Thursday, September 10, 2009

Budget for Your Vacation--Pt. 2

We've discussed reasons to quit delaying your dream vacation and we've found some great tools to help us budget for our trip. Here are some of my own tried and true methods of saving for that trip of a lifetime.

  • Use websites like Yapta to help you track airfare to your dream destination. If you've already purchased a ticket for your flight, Yapta will also track the price for that particular flight and that can help you decide if it's worth paying the change fee for the difference when prices drop
  • Use websites like Airfare Watchdog or Travelzoo for deals on flights originating from your city.

As I mentioned in the post prior to this one, I am not a "saver" by nature. While I was working at my part-time job, one of the benefits I took advantage of was the employee credit union and direct deposit.

I sat down and looked at how much of my part-time check I needed to make all my bills and have a little bit of spending money until the next payday. Anything extra, I allocated towards my new savings account at the employee credit union. You are probably asking why it was so important to do all of this saving at the employee credit union? Why not just open a savings account at my local bank and put the money in there? Here's the deal breaker for me...I CANNOT SAVE. If money falls into my hot, little hands, I spend it. If I open a local account, I have access to that money all the time. I have no willpower in these things. I've tried but I really can't do it. The employee credit union was in Minnesota. The ATM card they sent me was just that, an ATM card. Not a debit/credit card, an ATM card...and I only got one.

So for me, it was necessary to determine how much money I could put away and it was easier for me to have this money automatically taken out of my check to go directly into my savings account. It was better for me to have the bank be very far away so I could not readily access the money. And it was better for me to take that one ATM card, wrap it up in plastic wrap, wrap that up in foil, put a whole bunch of rubber bands around it, and throw it in the back of my freezer. Now the card was never in my possession and if I wanted to use it to take money out of the account, I would have to go home, dig it out of the freezer, remove all the rubber bands, then the foil, then the plastic wrap, then go back out to an ATM machine to get the money. You get the picture. Honestly, by the time I got home, I had usually lost the inclination to go get the money.

I've since then opened an account that is interest bearing and has a debit/credit card associated with it. I still do my trick of never keeping the card on my person and I still work at making it difficult for me to attain the money at a moment's notice. I like this account because it is independent of my local checking account and is no way tethered to my personal accounts so if I lose it, no one has access to my personal accounts. I also like that it has the debit/credit option because with the VISA logo, I know I can use this card pretty much anywhere in the world. I also made sure before I opened this account that there would be no surcharges for using ATM machines out of the country. The only charges I incur when I'm traveling overseas are a 3% charge for converting the currency. (Don't forget to calculate the surcharges into your expenses because if you don't, you might find yourself short of money towards the end of your travels.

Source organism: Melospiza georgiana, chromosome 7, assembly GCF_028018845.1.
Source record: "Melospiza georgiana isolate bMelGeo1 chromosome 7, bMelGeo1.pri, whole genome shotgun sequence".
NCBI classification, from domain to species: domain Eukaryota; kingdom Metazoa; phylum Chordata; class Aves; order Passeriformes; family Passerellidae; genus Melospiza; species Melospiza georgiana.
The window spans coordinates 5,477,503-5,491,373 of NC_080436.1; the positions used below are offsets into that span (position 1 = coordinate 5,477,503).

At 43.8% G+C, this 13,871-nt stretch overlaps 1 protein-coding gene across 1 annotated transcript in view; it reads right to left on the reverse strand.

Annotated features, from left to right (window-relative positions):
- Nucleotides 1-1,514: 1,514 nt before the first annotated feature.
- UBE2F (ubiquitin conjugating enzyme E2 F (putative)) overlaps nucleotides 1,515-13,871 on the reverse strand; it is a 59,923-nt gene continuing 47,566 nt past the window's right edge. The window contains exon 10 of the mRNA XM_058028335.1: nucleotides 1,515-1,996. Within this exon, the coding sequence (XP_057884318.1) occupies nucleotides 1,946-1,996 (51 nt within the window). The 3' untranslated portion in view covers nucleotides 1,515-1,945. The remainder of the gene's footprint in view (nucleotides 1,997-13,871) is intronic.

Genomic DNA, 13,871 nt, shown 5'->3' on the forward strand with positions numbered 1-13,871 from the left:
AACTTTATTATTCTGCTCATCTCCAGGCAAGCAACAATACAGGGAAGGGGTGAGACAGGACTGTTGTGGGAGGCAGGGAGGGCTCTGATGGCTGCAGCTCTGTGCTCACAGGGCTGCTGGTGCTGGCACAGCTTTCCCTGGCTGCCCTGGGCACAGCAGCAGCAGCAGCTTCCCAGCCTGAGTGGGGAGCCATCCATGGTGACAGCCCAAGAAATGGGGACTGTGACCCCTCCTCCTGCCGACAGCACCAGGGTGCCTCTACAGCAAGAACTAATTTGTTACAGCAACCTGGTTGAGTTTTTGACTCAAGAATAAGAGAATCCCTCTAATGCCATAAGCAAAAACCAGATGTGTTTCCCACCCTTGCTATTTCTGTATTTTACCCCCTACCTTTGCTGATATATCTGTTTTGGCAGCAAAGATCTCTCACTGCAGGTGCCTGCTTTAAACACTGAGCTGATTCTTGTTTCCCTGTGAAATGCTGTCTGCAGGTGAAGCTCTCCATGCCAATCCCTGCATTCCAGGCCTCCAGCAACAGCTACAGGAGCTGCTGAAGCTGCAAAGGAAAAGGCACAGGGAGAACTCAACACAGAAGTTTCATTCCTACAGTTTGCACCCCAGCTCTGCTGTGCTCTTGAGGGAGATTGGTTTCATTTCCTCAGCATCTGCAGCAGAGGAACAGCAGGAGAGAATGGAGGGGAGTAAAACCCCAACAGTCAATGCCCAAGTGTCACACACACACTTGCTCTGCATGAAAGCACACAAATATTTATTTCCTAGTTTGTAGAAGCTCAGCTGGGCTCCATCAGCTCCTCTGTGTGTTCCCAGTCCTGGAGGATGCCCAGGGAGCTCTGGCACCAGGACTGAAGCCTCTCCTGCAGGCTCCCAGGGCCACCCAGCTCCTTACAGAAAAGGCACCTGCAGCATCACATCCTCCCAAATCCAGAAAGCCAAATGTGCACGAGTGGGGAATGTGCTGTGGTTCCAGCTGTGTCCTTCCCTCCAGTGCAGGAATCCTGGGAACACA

This was how I saved and it worked for me. I didn't stop there either. I canceled my cable. I began throwing all my change into jars and I used that money for incidentals I might need for my trip. If you're familiar with Coinstar (these are coin counting stations in stores like Wal-Mart or your local grocery stores), Coinstars allow you to take your change and convert it to pre-paid cards for stores like Amazon, JC Penney, Borders, Cabela's and Eddie Bauer's for no fee! You just take your change to the nearest Coinstar, dump it in, choose which pre-paid card you want and voila!, you have money to purchase some of those neat travel gadgets you've been reading about!

These budget calculators and techniques may not be for everyone. Everyone may not view traveling as something more important than a new car or siding for your home. But if you're willing to make some sacrifices and cut back on some guilty pleasures, then your dream vacation may not be as far out of reach as you once thought it was. Even if you only put $25.00 per paycheck away every month, at the end of the year, you'll have $600.00 and $600.00 may be the price of a flight to your dream destination!

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